My self-worth doesn’t come from other people.
I take responsibility for being and feeling worthy from here on out.
How about you? Will you think it so? Will you say and believe you’re worthy with me?
A few additional ideas I’d like to share with you here about self-esteem and feeling worthy from this excellent post.
Self-esteem is not a constant—it is not experienced with a consistent intensity at all times. Self-esteem fluctuates, and is a matter of degree—it is not an either/or proposition.
Having self-esteem means honoring your potentials, embracing the discovery and exploration of all that is uniquely you.
Self-esteem is not based on external success and failures, it is internal. Though appreciated, people with high self-esteem do not require approval, understanding, or positive reinforcement from others.
Having high self-esteem does not make you immune to uncertainty, despair, or anxiety—it simply makes it easier to tolerate and handle them.
Truth and honesty build self-esteem. (reminds me of Brene Brown’s work on shame and vulnerability)
Betrayal of our values, standards, and convictions leads to evasion and denial of the self, a surrender of one’s values to the value system of another. At the same time, pressure to comply to another’s standards may intensify, producing anger and resentment towards others for the imposition. This creates a split that is felt as guilt. Self-esteem means refusing to accept unwarranted guilt, and striving to correct earned guilt—if this is not accomplished with all speed, a degradation in self-esteem results.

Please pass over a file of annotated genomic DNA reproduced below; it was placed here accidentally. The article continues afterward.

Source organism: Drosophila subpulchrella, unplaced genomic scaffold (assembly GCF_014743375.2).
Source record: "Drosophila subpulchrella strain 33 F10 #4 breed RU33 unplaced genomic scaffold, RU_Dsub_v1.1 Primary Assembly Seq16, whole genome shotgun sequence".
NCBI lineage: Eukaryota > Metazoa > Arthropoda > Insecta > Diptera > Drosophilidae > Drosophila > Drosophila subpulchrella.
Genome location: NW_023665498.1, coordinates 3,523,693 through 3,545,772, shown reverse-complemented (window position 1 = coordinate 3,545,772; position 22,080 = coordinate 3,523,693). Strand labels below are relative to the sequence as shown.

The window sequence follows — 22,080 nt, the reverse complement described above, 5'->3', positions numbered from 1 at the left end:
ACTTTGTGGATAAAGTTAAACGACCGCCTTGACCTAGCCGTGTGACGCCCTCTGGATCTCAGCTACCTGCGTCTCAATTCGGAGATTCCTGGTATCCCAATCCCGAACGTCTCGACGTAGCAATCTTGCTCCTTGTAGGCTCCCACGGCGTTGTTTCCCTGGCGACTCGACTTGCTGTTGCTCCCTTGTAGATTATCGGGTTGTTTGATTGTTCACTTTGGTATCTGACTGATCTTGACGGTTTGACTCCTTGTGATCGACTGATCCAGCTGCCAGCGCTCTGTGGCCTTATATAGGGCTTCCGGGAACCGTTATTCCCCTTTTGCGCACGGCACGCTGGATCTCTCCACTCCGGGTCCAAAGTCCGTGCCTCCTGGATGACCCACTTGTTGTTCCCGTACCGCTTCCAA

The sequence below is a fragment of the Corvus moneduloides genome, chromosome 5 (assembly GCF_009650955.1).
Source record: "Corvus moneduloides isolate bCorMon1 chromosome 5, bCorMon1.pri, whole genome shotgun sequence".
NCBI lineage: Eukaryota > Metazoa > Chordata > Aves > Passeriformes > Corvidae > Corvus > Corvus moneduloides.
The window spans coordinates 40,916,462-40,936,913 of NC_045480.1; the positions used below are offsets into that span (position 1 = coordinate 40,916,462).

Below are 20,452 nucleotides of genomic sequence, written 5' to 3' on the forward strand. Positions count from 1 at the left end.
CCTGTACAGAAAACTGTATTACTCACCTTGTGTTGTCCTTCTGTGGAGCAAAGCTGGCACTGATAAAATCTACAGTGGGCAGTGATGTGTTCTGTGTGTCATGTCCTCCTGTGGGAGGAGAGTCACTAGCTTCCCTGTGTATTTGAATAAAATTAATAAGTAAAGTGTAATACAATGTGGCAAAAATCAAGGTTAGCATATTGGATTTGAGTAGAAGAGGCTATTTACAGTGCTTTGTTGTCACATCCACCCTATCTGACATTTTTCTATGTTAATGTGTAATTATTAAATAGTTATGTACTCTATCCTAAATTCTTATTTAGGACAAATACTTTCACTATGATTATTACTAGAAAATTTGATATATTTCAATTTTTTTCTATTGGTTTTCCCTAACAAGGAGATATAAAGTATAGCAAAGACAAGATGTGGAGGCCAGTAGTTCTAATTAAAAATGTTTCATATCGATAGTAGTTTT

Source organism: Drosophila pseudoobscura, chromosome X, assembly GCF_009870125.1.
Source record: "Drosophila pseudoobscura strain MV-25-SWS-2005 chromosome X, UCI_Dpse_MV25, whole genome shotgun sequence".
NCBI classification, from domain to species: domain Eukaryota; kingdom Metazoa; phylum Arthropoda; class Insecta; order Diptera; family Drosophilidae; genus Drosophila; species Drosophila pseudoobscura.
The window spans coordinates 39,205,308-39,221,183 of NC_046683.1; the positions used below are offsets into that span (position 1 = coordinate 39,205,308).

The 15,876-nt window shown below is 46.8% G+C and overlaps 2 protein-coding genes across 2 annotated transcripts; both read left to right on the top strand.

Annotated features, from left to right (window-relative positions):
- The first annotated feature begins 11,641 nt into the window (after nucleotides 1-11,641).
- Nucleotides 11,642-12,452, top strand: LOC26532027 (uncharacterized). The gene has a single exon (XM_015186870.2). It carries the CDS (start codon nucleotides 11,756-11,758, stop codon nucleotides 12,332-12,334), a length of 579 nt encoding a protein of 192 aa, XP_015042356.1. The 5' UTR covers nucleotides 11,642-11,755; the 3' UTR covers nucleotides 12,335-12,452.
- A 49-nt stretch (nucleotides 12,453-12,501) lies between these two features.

Poor self-esteem is a feeling of being inappropriate to life—of being all wrong.
People with low self-esteem are ruled by fear—of themselves as well as others. This is because of conflicts between a value imperative and a belief in their own inadequacy. Must/should thinking collides with fantasies, wishes, and desires that contradict the imperative.
False Self-Esteem: What Self-Esteem is Not
Self-esteem is not your image; it is not a function of how others perceive you.
False Self-Esteem: “I am confident I can do this.” When your self-worth is wrapped up in how you perform, you are seeking approval from others, rather than regard from yourself.
Genuine Self-Esteem: “I trust myself to make life-affirming choices.” This applies to all areas of your existence, not just a job or task that must be done properly using particular skills.
Loving others often requires that you be able to love yourself first. However, that one may be able to love others is not evidence of self-esteem: Some may be able to love others but unable to love the self, valuing others above the self.
Most importantly, self-esteem is not an instinct. Self-esteem must be learned and cultivated. Man not only needs himself whole, but he needs to feel a part of something bigger than himself, a belongingness that at last quells his fear of insignificance. He needs to believe that his life, and his death, have a purpose. Humans need meaning. It is up to the individual to create and sustain that meaning, to generate his own purpose in life.